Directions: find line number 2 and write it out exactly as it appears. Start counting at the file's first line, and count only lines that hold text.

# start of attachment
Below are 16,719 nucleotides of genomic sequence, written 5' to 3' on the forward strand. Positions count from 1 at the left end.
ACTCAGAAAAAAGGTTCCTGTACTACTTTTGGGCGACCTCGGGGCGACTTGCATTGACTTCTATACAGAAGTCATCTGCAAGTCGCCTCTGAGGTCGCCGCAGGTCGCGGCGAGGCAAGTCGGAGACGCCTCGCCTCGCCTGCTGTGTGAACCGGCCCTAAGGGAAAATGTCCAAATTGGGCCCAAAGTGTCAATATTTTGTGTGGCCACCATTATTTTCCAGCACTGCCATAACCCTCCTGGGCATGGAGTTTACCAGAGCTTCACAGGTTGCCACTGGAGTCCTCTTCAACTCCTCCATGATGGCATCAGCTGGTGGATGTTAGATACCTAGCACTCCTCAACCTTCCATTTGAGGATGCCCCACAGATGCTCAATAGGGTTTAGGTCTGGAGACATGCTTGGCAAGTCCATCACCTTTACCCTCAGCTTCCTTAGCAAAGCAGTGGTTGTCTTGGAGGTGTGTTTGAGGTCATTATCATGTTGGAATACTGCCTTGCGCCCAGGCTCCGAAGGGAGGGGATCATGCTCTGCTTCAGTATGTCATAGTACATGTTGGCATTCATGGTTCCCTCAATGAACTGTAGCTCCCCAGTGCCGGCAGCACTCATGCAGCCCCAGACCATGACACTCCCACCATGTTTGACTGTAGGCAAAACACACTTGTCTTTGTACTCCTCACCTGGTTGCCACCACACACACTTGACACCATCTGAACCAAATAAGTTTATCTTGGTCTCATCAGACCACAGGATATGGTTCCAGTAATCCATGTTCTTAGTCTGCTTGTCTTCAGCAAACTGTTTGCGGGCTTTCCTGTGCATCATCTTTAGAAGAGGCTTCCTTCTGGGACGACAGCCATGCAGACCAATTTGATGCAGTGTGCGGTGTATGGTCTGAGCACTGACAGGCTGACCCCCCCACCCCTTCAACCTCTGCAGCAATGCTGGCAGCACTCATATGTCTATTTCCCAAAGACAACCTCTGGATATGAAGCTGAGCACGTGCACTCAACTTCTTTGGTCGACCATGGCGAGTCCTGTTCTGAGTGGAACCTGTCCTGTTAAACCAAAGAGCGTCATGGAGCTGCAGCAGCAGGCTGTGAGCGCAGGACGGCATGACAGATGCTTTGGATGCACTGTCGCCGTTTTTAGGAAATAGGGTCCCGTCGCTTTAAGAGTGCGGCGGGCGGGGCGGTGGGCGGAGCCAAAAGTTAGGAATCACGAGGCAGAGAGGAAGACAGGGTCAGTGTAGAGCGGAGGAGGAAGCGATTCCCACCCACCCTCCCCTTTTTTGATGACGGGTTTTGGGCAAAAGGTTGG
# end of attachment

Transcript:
ACTCAGAAAAAAGGTTCCTGTACTACTTTTGGGCGACCTCGGGGCGACTTGCATTGACTTCTATACAGAAGTCATCTGCAAGTCGCCTCTGAGGTCGCCGCAGGTCGCGGCGAGGCAAGTCGGAGACGCCTCGCCTCGCCTGCTGTGTGAACCGGCCCTAAGGGAAAATGTCCAAATTGGGCCCAAAGTGTCAATATTTTGTGTGGCCACCATTATTTTCCAGCACTGCCATAACCCTCCTGGGCATGGAGTTTACCAGAGCTTCACAGGTTGCCACTGGAGTCCTCTTCAACTCCTCCATGATGGCATCAGCTGGTGGATGTTAGATACCTAGCACTCCTCAACCTTCCATTTGAGGATGCCCCACAGATGCTCAATAGGGTTTAGGTCTGGAGACATGCTTGGCAAGTCCATCACCTTTACCCTCAGCTTCCTTAGCAAAGCAGTGGTTGTCTTGGAGGTGTGTTTGAGGTCATTATCATGTTGGAATACTGCCTTGCGCCCAGGCTCCGAAGGGAGGGGATCATGCTCTGCTTCAGTATGTCATAGTACATGTTGGCATTCATGGTTCCCTCAATGAACTGTAGCTCCCCAGTGCCGGCAGCACTCATGCAGCCCCAGACCATGACACTCCCACCATGTTTGACTGTAGGCAAAACACACTTGTCTTTGTACTCCTCACCTGGTTGCCACCACACACACTTGACACCATCTGAACCAAATAAGTTTATCTTGGTCTCATCAGACCACAGGATATGGTTCCAGTAATCCATGTTCTTAGTCTGCTTGTCTTCAGCAAACTGTTTGCGGGCTTTCCTGTGCATCATCTTTAGAAGAGGCTTCCTTCTGGGACGACAGCCATGCAGACCAATTTGATGCAGTGTGCGGTGTATGGTCTGAGCACTGACAGGCTGACCCCCCCACCCCTTCAACCTCTGCAGCAATGCTGGCAGCACTCATATGTCTATTTCCCAAAGACAACCTCTGGATATGAAGCTGAGCACGTGCACTCAACTTCTTTGGTCGACCATGGCGAGTCCTGTTCTGAGTGGAACCTGTCCTGTTAAACCAAAGAGCGTCATGGAGCTGCAGCAGCAGGCTGTGAGCGCAGGACGGCATGACAGATGCTTTGGATGCACTGTCGCCGTTTTTAGGAAATAGGGTCCCGTCGCTTTAAGAGTGCGGCGGGCGGGGCGGTGGGCGGAGCCAAAAGTTAGGAATCACGAGGCAGAGAGGAAGACAGGGTCAGTGTAGAGCGGAGGAGGAAGCGATTCCCACCCACCCTCCCCTTTTTTGATGACGGGTTTTGGGCAAAAGGTTGG